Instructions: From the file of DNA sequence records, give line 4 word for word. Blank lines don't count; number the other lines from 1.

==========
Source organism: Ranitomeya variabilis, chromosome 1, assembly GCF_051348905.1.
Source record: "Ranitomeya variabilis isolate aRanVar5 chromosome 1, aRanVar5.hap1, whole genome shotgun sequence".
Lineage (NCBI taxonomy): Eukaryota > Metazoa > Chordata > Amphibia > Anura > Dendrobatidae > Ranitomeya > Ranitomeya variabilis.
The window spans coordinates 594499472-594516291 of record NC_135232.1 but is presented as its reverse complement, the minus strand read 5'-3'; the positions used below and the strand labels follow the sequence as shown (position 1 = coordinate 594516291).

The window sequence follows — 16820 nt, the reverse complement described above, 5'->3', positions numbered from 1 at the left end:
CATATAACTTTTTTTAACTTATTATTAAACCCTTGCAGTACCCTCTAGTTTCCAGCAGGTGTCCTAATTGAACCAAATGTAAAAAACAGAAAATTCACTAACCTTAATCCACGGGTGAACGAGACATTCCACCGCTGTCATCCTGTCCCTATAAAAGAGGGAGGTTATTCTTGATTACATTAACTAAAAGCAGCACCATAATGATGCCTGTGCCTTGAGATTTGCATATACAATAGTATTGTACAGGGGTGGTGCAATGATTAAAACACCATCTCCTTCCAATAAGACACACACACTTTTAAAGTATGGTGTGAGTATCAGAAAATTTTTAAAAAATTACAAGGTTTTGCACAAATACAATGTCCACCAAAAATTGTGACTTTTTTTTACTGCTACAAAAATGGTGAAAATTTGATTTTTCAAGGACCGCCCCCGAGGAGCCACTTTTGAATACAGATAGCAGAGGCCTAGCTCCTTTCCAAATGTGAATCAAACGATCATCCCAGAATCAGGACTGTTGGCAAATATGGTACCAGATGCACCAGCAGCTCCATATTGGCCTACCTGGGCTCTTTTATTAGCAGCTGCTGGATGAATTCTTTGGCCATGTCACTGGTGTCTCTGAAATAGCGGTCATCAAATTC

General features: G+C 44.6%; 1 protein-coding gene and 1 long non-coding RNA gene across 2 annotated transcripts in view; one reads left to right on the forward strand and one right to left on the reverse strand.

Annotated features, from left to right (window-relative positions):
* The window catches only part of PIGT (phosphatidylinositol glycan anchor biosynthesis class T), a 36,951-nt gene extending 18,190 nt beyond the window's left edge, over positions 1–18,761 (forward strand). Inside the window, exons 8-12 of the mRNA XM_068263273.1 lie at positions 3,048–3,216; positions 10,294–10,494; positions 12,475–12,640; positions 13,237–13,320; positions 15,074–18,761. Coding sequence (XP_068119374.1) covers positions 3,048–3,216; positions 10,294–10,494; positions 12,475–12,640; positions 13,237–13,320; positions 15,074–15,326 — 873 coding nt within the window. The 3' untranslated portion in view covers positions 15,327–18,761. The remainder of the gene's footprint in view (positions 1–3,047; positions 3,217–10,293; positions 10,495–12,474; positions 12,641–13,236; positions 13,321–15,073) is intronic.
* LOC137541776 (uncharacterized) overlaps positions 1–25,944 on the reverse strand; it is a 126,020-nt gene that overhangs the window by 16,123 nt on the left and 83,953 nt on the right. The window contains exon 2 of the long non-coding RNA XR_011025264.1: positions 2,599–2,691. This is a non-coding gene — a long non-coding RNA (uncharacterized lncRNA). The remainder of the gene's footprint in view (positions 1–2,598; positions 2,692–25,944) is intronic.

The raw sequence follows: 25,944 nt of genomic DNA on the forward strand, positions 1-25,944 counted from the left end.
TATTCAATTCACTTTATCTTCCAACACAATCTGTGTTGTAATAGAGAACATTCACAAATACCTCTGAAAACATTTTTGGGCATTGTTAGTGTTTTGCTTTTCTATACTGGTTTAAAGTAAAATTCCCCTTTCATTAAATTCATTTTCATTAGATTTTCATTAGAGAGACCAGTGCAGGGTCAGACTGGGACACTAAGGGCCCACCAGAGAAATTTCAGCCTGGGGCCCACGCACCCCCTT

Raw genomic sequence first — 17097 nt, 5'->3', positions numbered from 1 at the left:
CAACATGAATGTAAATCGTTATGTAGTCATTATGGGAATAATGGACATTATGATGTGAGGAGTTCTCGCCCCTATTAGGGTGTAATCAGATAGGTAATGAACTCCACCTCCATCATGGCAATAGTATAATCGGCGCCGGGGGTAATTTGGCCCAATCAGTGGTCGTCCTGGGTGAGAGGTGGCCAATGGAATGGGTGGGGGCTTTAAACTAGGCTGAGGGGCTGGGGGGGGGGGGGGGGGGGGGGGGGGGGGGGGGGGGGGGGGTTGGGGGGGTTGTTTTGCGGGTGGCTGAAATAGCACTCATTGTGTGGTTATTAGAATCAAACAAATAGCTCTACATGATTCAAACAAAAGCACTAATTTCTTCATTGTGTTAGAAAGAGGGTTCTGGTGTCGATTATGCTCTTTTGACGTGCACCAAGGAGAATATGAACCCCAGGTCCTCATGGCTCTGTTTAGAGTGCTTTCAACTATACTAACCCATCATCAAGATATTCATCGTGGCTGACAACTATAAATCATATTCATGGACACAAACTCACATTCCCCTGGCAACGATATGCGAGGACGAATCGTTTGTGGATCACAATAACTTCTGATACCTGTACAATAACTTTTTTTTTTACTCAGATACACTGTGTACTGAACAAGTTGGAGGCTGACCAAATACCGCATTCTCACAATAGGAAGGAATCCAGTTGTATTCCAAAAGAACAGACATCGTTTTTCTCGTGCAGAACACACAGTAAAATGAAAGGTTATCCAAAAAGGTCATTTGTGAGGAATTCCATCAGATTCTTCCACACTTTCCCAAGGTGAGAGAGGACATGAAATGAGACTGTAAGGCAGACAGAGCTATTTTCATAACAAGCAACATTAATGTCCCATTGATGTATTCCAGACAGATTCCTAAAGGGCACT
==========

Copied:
The window spans coordinates 594499472-594516291 of record NC_135232.1 but is presented as its reverse complement, the minus strand read 5'-3'; the positions used below and the strand labels follow the sequence as shown (position 1 = coordinate 594516291).